The vast majority of educators said they are concerned about their students’ engagement in classroom-based learning, according to the latest installment of the national Gradient Learning Poll, which examines the growing student engagement crisis in classrooms across the country.
The findings are bolstered by Project Tomorrow’s Speak Up research, in which 50 percent of student respondents claimed they are not engaged in what they are learning in school for the majority of their classes.
Teachers highlighted a number of reasons students are struggling to stay engaged in the classroom this year—from a lack of intrinsic motivation on core subjects to the long-term impacts of pandemic-driven disruptions.
The results also showed that educators are determined to find solutions to this widespread concern. Teachers believe that addressing student disengagement is a top priority: the survey found that nearly every teacher (95%) reported it should be a priority for every school to support teachers with the tools and strategies needed to increase and sustain student engagement.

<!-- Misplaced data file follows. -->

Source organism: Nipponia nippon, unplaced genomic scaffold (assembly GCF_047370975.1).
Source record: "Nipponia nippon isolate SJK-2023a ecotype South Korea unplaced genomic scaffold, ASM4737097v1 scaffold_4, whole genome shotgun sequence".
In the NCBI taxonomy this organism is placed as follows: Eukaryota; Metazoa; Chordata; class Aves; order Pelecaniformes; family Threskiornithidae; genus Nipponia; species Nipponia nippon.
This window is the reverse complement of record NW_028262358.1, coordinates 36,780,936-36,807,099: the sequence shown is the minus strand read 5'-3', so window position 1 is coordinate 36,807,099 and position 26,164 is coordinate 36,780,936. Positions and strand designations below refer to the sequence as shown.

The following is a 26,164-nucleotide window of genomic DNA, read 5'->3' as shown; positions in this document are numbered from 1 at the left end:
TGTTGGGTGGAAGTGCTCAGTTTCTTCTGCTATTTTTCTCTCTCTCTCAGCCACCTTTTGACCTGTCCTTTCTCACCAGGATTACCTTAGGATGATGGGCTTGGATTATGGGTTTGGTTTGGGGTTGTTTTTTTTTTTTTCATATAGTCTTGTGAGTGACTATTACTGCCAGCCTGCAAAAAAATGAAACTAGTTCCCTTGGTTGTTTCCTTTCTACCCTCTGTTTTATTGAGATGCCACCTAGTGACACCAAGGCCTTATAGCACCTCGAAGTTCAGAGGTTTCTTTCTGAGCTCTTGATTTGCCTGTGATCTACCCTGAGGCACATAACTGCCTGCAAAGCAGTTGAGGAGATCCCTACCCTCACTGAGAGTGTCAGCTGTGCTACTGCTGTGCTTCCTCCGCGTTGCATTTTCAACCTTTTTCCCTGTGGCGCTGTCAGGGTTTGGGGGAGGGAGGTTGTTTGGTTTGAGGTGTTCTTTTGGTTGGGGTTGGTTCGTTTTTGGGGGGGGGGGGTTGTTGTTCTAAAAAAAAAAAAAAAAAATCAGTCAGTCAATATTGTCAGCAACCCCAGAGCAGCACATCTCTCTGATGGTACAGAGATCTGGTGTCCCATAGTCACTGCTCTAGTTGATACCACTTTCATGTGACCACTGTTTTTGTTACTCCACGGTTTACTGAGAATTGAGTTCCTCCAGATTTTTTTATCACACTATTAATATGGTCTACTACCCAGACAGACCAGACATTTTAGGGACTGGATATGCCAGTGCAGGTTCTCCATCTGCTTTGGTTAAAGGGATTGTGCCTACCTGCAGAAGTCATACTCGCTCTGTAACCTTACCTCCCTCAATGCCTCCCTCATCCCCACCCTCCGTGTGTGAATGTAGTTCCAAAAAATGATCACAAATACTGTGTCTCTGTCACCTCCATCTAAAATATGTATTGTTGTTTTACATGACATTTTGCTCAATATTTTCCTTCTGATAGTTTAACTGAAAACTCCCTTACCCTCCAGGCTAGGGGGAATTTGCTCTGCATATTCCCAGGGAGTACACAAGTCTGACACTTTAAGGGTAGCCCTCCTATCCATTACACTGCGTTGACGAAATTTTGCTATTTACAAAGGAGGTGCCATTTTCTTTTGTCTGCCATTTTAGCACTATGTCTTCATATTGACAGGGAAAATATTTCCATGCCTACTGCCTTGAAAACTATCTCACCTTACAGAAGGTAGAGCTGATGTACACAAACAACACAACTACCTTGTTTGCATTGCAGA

Educators believe the following strategies will have the biggest impacts on students in the classroom:
- 78% said building stronger teacher-student connections is highly effective at increasing student engagement
- 72% said connecting learning to real-world skills helps students stay engaged in their learning
- 65% said leveraging students’ personal interests and passions within learning is important
- 64% said incorporating active, hands-on learning experiences helps keep students excited and engaged in classroom learning
The findings reveal an urgent need for strategies and tools to help teachers build classroom environments that nurture student engagement. It is essential for school and district leaders to take action to combat this engagement gap.
This press release originally appeared online.